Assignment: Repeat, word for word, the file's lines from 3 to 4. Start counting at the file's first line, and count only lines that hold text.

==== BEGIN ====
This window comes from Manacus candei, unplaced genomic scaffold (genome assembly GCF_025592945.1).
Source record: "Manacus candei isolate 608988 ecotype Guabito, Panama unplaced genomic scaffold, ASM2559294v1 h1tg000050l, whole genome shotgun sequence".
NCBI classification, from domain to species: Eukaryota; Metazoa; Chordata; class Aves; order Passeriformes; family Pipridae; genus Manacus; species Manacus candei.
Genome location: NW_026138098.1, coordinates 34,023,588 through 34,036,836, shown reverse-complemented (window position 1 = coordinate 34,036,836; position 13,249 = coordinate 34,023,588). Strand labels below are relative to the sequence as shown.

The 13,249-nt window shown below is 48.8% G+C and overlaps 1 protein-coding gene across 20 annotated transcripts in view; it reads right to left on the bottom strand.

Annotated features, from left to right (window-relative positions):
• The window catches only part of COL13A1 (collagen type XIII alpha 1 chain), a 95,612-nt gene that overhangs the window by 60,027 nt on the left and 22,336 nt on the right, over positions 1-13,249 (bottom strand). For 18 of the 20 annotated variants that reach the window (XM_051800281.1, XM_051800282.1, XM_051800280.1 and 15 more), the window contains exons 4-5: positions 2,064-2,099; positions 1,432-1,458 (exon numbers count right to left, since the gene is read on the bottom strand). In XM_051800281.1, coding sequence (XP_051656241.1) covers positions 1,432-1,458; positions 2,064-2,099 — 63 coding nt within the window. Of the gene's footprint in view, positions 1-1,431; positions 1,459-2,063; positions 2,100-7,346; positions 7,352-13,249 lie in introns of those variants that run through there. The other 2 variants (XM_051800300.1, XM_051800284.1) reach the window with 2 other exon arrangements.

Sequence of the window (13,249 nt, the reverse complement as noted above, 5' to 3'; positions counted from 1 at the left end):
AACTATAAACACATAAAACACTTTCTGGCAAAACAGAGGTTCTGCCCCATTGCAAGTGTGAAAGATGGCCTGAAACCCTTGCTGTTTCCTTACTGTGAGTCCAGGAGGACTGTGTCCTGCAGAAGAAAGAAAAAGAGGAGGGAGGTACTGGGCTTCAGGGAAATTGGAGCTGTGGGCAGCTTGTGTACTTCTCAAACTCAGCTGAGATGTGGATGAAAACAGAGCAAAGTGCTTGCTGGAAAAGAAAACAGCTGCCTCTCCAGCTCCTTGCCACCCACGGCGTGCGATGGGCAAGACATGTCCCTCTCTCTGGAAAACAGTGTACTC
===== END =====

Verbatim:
NCBI classification, from domain to species: Eukaryota; Metazoa; Chordata; class Aves; order Passeriformes; family Pipridae; genus Manacus; species Manacus candei.
Genome location: NW_026138098.1, coordinates 34,023,588 through 34,036,836, shown reverse-complemented (window position 1 = coordinate 34,036,836; position 13,249 = coordinate 34,023,588). Strand labels below are relative to the sequence as shown.